Iraq’s first new church since the 2003 US-led invasion opened in a poor Christian neighborhood of the northern city of Kirkuk, the region’s Chaldean archbishop told AFP.
The inauguration of Mar Bulos (Saint Paul’s) church in the multi-ethnic and multi-religious city comes despite the sharp fall in the number of Christians in Iraq because of attacks and threats by Al Qaeda.
In an opening ceremony lst Thursday, Louis Sako, the Chaldean Archbishop of the northern province of Sulaimaniyah and Kirkuk (also the name of the provincial capital) said that Christians and Muslims “need each other.”
“We need each other, we cannot isolate ourselves and live alone,” he told a congregation of about 300.
“Isolation is a slow death, so we have hope for a joint life as Christians and Muslims, to have a righteous country, and a city full of security, stability and dignity.”
“This is considered as the first new church in Iraq since 2003,” Archbishop Sako said.
The number of Iraqi Christians has dwindled to about 400,000 from an estimated figure of between 800,000 and 1.2 million before the 2003 invasion that ousted Saddam Hussein.
Most of them live in Baghdad, Kirkuk, the area surrounding the northern city of Mosul and parts of the autonomous Kurdistan region in the north of Iraq.
On October 31, a group of Al Qaeda commandos stormed a Syriac Catholic church in Baghdad, with the ensuing siege killing 44 worshippers, two priests and seven Iraqi security force officers. It was the worst attack against Iraq’s Christian community since 2003, and countless members of the minority have since fled the country.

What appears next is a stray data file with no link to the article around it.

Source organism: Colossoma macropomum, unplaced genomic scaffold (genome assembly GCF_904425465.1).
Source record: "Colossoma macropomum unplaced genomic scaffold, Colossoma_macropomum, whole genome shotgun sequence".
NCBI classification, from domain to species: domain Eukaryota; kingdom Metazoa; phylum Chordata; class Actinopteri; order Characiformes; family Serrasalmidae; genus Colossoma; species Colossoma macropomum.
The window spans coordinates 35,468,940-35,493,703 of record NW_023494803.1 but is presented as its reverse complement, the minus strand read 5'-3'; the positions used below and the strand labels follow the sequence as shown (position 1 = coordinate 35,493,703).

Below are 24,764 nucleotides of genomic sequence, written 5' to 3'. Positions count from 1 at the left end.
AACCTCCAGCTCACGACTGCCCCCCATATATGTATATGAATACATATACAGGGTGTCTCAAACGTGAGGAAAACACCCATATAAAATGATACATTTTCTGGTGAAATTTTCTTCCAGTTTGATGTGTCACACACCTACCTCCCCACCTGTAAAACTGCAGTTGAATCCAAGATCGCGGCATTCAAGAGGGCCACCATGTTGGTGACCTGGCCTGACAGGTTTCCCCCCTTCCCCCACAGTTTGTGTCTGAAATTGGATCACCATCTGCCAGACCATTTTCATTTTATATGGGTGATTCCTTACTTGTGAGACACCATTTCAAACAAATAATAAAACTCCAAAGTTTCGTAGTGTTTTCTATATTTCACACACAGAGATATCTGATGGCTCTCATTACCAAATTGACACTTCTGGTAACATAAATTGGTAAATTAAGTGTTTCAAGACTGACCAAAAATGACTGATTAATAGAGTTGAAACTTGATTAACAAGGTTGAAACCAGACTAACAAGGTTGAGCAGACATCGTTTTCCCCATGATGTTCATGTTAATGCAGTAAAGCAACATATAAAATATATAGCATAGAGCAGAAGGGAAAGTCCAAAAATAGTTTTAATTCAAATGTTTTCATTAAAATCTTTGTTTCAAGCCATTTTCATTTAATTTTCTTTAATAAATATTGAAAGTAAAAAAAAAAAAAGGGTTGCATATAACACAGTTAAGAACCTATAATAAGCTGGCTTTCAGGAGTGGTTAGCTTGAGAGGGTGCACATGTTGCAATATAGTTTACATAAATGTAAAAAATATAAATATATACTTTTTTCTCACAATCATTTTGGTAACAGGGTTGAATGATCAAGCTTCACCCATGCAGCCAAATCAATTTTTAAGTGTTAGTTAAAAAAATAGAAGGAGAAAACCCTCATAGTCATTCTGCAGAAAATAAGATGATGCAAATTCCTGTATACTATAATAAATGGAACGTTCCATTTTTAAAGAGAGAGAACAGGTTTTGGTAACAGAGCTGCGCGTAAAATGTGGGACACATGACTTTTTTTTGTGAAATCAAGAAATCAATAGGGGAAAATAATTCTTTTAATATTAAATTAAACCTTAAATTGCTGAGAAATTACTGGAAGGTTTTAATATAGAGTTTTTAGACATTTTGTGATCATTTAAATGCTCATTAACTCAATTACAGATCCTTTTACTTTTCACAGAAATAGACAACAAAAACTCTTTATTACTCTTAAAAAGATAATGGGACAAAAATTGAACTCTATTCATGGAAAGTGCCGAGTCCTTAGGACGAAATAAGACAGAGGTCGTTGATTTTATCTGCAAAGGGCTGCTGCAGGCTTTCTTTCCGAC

The new Kirkuk church serves a housing community of about 200 Christian families who fled to Kirkuk and nearby regions from other parts of the country, Archbishop Sako said.
The church and complex were built on land donated by the Iraqi government and with donations, including $10,000 by President Jalal Talabani.
He said it was a secure location with fewer instances of violence and was better protected because of its location near the facilities and housing complexes of the state-run North Oil Company.
In a symbolic gesture of solidarity with the Christian community, Sheikh Ahmed Muhammad Ameen, the Muslim Imam of Kirkuk, recited a prayer before the congregation, asking God for peace and security for the people of Kirkuk and the rest of Iraq.
The ceremony was also attended by several Arab and Kurdish officials.
Hassan Toran, the chief of Kirkuk’s provincial council, said that the local government “will support the Christians, financially and morally.
“Today is an example for forgiveness in this city, a message of peace to confirm the coexistance and fraternity of all the sects of Kirkuk,” he said.
Emad Yelda, an MP representing Iraq’s Assyrian Christians, said that the opening of the church was a message for Christians not to abandon Iraq, and a message to everyone not to target the Christians.
“Building the church today is a message for all countries and everyone who has an agenda: don’t target us and leave us (to) build houses of God,” he said.
Several members of the congregation said they had received homes in the complex after fleeing from other regions.
Saad Issa Rowi, a 55-year-old day-labourer, said: “I left Baghdad last year due to the security situation and decided to live in Kirkuk, because I have relatives and friends here.”
“Getting the land (for the housing complex) is like a gift from God, a gift to stay in Iraq, die here and be buried here.”